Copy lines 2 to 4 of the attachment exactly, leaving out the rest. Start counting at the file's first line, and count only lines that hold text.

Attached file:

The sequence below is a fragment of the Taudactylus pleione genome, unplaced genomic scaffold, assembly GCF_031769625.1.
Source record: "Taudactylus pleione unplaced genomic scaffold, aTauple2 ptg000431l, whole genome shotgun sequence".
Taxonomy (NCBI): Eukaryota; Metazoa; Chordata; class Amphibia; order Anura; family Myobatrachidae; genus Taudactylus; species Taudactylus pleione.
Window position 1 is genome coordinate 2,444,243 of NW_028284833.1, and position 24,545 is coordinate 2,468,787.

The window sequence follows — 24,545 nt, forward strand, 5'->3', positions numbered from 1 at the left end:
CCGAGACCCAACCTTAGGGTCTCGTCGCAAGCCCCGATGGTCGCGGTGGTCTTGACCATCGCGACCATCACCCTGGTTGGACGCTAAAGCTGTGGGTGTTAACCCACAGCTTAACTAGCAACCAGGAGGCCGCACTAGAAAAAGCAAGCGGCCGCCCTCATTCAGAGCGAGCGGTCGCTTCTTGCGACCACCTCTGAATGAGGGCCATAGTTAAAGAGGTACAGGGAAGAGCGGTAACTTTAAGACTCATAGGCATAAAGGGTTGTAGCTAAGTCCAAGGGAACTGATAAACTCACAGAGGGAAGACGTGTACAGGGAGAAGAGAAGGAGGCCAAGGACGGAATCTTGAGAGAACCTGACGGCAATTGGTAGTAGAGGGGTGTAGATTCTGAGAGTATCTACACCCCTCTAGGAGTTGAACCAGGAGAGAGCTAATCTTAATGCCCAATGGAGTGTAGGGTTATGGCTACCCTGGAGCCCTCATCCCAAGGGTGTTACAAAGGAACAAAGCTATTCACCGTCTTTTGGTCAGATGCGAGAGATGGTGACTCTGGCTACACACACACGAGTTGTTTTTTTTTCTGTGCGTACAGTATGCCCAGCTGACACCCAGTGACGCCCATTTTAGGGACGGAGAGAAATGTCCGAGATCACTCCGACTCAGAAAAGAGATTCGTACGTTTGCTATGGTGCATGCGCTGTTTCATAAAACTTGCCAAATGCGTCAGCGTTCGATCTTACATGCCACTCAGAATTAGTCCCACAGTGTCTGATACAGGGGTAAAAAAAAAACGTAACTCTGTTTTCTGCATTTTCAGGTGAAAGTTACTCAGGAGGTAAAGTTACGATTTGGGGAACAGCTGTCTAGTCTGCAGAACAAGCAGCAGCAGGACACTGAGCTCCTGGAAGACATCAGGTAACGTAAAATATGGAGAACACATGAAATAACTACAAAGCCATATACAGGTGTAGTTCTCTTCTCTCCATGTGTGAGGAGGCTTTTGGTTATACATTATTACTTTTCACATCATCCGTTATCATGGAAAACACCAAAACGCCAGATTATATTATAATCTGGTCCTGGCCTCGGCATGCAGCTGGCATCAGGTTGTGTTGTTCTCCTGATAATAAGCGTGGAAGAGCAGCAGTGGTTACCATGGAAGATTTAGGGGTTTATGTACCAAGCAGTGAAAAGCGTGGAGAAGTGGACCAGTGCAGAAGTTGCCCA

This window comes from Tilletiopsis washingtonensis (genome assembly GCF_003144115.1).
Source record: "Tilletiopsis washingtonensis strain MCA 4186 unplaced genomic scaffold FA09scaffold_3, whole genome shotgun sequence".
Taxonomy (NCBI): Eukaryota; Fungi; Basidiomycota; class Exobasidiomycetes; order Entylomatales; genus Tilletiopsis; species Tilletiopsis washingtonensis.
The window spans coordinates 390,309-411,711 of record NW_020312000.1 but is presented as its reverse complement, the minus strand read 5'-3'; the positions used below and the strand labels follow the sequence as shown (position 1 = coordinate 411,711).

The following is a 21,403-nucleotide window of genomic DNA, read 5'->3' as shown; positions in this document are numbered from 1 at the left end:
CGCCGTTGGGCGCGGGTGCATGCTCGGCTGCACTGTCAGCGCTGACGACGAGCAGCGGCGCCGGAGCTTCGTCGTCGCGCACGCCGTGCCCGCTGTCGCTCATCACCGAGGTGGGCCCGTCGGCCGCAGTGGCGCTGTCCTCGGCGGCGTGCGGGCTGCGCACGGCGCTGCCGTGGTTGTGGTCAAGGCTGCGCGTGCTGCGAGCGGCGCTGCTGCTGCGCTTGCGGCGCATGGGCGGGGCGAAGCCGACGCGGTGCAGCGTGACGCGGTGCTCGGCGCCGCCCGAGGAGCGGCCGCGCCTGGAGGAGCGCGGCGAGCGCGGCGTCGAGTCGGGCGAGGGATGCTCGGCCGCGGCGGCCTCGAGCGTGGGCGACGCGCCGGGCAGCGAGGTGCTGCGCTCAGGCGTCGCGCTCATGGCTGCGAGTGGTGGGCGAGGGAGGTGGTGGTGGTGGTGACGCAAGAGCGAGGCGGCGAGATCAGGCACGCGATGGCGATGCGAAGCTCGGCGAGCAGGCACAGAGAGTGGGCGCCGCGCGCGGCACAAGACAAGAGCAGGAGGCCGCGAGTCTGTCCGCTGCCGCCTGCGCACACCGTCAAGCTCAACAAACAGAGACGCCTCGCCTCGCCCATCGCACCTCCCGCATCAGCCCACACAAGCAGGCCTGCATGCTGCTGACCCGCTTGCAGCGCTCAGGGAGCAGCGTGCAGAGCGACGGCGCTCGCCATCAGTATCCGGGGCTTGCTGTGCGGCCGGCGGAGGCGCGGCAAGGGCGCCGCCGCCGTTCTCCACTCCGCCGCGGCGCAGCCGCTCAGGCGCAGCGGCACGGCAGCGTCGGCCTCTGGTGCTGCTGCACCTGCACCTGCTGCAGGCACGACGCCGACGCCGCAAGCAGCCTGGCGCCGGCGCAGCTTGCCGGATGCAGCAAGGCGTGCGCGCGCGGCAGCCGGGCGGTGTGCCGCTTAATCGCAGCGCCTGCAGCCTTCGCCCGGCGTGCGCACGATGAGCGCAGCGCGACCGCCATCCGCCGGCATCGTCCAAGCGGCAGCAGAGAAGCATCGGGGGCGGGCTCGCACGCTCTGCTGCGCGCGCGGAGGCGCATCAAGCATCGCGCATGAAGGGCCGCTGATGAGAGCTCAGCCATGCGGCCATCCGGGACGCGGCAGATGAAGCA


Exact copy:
Source record: "Taudactylus pleione unplaced genomic scaffold, aTauple2 ptg000431l, whole genome shotgun sequence".
Taxonomy (NCBI): Eukaryota; Metazoa; Chordata; class Amphibia; order Anura; family Myobatrachidae; genus Taudactylus; species Taudactylus pleione.
Window position 1 is genome coordinate 2,444,243 of NW_028284833.1, and position 24,545 is coordinate 2,468,787.